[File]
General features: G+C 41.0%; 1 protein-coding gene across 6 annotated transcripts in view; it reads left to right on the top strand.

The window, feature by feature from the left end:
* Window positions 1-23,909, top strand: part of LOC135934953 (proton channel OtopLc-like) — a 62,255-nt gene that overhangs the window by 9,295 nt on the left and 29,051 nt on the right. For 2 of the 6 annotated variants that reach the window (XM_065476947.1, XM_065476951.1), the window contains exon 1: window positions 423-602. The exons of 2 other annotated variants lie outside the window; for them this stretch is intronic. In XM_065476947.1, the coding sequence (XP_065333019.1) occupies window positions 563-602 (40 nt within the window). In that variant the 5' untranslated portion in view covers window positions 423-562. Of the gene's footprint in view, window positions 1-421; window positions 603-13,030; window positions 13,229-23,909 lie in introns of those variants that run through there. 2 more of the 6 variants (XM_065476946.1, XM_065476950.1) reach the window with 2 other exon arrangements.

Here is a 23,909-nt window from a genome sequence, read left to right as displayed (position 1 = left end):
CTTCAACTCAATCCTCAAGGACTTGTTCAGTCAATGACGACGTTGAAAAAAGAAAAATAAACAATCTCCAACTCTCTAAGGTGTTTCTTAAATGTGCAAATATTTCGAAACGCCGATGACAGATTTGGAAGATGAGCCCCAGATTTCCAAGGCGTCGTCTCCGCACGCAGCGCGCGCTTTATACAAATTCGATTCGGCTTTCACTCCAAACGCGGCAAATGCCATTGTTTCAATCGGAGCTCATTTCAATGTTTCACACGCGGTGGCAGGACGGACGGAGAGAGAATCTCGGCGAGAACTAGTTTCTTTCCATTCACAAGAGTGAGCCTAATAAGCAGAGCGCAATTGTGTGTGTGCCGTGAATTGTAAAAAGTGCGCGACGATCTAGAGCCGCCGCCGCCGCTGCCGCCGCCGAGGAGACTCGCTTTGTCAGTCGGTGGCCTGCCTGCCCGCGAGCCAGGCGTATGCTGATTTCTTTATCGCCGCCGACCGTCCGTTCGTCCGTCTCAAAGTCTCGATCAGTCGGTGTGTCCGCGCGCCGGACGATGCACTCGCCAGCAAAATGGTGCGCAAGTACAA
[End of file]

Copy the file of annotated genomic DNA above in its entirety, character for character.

General features: G+C 41.0%; 1 protein-coding gene across 6 annotated transcripts in view; it reads left to right on the top strand.

The window, feature by feature from the left end:
* Window positions 1-23,909, top strand: part of LOC135934953 (proton channel OtopLc-like) — a 62,255-nt gene that overhangs the window by 9,295 nt on the left and 29,051 nt on the right. For 2 of the 6 annotated variants that reach the window (XM_065476947.1, XM_065476951.1), the window contains exon 1: window positions 423-602. The exons of 2 other annotated variants lie outside the window; for them this stretch is intronic. In XM_065476947.1, the coding sequence (XP_065333019.1) occupies window positions 563-602 (40 nt within the window). In that variant the 5' untranslated portion in view covers window positions 423-562. Of the gene's footprint in view, window positions 1-421; window positions 603-13,030; window positions 13,229-23,909 lie in introns of those variants that run through there. 2 more of the 6 variants (XM_065476946.1, XM_065476950.1) reach the window with 2 other exon arrangements.

Here is a 23,909-nt window from a genome sequence, read left to right as displayed (position 1 = left end):
CTTCAACTCAATCCTCAAGGACTTGTTCAGTCAATGACGACGTTGAAAAAAGAAAAATAAACAATCTCCAACTCTCTAAGGTGTTTCTTAAATGTGCAAATATTTCGAAACGCCGATGACAGATTTGGAAGATGAGCCCCAGATTTCCAAGGCGTCGTCTCCGCACGCAGCGCGCGCTTTATACAAATTCGATTCGGCTTTCACTCCAAACGCGGCAAATGCCATTGTTTCAATCGGAGCTCATTTCAATGTTTCACACGCGGTGGCAGGACGGACGGAGAGAGAATCTCGGCGAGAACTAGTTTCTTTCCATTCACAAGAGTGAGCCTAATAAGCAGAGCGCAATTGTGTGTGTGCCGTGAATTGTAAAAAGTGCGCGACGATCTAGAGCCGCCGCCGCCGCTGCCGCCGCCGAGGAGACTCGCTTTGTCAGTCGGTGGCCTGCCTGCCCGCGAGCCAGGCGTATGCTGATTTCTTTATCGCCGCCGACCGTCCGTTCGTCCGTCTCAAAGTCTCGATCAGTCGGTGTGTCCGCGCGCCGGACGATGCACTCGCCAGCAAAATGGTGCGCAAGTACAA